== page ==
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Am Fam Physician. 2007;76(8):1141-1148

Patient information: See related handout on chronic obstructive pulmonary disease, written by the authors of this article.

Author disclosure: Nothing to disclose.

Chronic obstructive pulmonary disease (COPD) is a common problem among patients presenting to primary care. This condition has multiple individual and combined treatment regimens. The goals of treatment are to improve quality of life, exercise tolerance, sleep quality, and survival; and to reduce dyspnea, nocturnal symptoms, exacerbations, use of rescue medications, and hospitalizations. All patients benefit from bronchodilator medications as needed. Long-acting inhaled anticholinergics are probably more beneficial than short-acting formulations. Use of inhaled corticosteroids might benefit patients with mild COPD who have an inflammatory component or significant reversibility on spirometry. Patients with moderate to severe disease benefit from the use of long-acting inhaled anticholinergics, inhaled corticosteroids, and possibly a long-acting beta2 agonist or mucolytics. For rescue therapy, short-acting beta2 agonists or combination anticholinergics with a short-acting beta2 agonist should be used. Inhaled corticosteroids should be considered before initiating a long-acting beta2 agonist. Caution should be used if a long-acting beta2 agonist is discontinued before initiation of an inhaled corticosteroid because this may precipitate exacerbations. Evidence to support the use of mucolytics, oral theophylline, and oral corticosteroids is limited. Patients with severe hypoxemia (i.e., arterial oxygen pressure less than 55 mm Hg or oxygen saturation less than 88 percent) should be given continuous oxygen.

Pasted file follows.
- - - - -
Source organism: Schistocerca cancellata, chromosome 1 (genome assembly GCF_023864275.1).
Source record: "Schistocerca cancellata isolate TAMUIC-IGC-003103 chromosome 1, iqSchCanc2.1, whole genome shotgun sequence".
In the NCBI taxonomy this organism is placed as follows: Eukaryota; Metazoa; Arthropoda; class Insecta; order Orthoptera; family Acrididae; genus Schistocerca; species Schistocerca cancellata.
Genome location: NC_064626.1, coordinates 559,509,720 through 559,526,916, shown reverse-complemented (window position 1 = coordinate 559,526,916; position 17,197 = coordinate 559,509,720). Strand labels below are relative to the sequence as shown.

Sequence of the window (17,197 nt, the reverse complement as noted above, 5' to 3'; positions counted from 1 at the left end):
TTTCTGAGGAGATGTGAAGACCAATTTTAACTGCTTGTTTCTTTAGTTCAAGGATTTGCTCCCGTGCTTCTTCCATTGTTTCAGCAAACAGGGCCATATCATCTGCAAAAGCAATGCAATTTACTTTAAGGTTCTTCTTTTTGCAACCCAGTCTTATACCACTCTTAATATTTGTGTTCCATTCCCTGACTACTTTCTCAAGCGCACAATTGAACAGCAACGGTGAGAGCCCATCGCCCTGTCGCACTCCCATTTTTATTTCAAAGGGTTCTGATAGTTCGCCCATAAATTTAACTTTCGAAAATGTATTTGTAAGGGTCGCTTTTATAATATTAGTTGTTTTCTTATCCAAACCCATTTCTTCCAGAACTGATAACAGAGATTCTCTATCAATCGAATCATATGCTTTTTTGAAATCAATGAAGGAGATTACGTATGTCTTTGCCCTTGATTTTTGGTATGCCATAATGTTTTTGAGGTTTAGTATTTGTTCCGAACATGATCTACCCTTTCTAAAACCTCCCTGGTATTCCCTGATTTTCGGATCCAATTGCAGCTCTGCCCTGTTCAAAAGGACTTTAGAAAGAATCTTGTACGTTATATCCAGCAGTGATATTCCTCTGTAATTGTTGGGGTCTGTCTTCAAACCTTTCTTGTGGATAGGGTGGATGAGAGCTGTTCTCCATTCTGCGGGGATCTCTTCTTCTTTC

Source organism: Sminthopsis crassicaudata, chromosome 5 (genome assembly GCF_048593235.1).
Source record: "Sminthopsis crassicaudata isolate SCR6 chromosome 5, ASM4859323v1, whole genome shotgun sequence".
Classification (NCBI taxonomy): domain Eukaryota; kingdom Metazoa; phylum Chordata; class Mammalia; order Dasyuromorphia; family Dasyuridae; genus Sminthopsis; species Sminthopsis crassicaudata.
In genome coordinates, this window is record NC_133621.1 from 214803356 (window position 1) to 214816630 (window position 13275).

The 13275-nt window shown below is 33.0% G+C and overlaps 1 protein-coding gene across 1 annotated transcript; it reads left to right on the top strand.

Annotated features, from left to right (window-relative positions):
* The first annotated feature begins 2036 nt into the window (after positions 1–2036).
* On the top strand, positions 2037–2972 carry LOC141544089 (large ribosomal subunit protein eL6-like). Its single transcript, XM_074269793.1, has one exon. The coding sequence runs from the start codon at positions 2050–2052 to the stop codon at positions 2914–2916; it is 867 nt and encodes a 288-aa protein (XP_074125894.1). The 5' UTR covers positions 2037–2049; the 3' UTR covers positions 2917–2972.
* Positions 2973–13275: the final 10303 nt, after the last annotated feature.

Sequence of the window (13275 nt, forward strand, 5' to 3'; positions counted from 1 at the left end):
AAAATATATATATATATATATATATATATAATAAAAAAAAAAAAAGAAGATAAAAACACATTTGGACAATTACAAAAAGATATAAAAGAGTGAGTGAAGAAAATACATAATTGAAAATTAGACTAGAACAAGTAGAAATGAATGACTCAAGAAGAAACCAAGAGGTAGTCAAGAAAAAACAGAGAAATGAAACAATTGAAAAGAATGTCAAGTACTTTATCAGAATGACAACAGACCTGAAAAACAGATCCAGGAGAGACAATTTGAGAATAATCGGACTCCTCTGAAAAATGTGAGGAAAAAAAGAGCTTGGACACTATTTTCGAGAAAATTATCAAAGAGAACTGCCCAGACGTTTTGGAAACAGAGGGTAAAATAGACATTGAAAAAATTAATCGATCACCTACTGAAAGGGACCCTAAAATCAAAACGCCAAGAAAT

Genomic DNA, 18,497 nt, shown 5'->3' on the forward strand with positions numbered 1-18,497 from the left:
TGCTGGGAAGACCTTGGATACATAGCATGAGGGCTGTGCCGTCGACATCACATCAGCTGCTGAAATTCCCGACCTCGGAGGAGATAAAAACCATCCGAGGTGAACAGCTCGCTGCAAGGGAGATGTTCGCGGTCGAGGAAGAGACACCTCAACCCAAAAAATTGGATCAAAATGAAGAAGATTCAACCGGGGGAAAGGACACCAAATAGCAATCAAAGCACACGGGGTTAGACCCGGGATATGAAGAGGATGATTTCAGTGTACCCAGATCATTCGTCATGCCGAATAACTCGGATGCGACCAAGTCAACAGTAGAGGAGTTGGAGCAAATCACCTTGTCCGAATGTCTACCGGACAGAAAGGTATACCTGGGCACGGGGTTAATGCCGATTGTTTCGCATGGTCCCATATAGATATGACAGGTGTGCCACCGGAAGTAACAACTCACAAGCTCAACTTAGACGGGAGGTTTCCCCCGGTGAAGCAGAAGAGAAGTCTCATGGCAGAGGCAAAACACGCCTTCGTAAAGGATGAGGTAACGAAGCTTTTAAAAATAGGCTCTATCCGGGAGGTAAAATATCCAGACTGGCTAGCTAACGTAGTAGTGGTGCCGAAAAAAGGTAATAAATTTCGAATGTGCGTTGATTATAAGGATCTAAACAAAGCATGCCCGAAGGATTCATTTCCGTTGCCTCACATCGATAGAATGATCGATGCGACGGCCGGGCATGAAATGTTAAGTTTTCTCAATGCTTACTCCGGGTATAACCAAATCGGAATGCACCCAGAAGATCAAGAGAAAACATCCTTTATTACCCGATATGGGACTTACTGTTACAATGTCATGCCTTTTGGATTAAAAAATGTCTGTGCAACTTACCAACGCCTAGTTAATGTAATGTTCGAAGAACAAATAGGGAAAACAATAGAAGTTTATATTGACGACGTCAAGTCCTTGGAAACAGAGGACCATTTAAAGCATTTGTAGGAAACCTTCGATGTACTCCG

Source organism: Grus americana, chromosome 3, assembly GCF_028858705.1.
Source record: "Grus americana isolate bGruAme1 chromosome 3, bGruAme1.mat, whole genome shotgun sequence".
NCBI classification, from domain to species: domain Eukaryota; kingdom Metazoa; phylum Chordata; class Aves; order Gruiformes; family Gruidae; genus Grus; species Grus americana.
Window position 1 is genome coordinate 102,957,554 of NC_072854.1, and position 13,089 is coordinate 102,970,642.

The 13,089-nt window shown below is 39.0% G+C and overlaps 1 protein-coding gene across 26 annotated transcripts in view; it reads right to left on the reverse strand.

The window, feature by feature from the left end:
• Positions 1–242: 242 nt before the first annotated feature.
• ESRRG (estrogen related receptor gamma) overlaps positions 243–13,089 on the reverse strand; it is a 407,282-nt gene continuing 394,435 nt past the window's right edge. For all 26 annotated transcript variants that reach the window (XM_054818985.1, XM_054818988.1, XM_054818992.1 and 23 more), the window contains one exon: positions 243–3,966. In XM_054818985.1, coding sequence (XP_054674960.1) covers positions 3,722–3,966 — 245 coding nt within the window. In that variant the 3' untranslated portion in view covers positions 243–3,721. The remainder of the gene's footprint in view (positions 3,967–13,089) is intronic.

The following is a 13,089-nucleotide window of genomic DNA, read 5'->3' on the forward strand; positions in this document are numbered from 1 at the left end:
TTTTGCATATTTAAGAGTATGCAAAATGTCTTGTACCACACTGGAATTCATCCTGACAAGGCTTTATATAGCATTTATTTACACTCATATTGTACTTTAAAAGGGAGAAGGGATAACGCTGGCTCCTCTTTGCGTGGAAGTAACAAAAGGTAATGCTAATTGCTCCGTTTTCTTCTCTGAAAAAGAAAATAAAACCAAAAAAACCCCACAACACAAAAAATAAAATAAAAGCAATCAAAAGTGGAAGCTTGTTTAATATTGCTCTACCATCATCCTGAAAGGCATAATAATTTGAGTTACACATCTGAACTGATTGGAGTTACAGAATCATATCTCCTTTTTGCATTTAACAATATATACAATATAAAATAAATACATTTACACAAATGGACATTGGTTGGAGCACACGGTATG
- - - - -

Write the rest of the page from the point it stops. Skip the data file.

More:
Chronic obstructive pulmonary disease (COPD) is the fourth leading cause of death in the United States and affects 20 percent of adults.1,2 It is the 19th most common diagnosis made during visits to family physicians.3 Exposure to tobacco smoke is associated with an increased lifetime risk of developing COPD,4 and preexisting asthma is associated with a 17-fold increase in that risk.5

The goals of treatment for COPD are to improve quality of life, exercise tolerance, sleep quality, and survival; and to reduce dyspnea, nocturnal symptoms, exacerbations, use of rescue medications, and hospitalizations. There are multiple individual and combined treatment regimens, with options including anticholinergics, beta2 agonists, smoking cessation, and steroids. This article reviews the recommendations and evidence for the pharmacologic management of stable COPD, highlighting the effect of medications on patient-oriented outcomes, such as mortality, symptoms, and hospitalization, where data exist. Information about the most commonly used medications is summarized in Table 1.615

Clinical recommendationEvidence ratingReferencesComments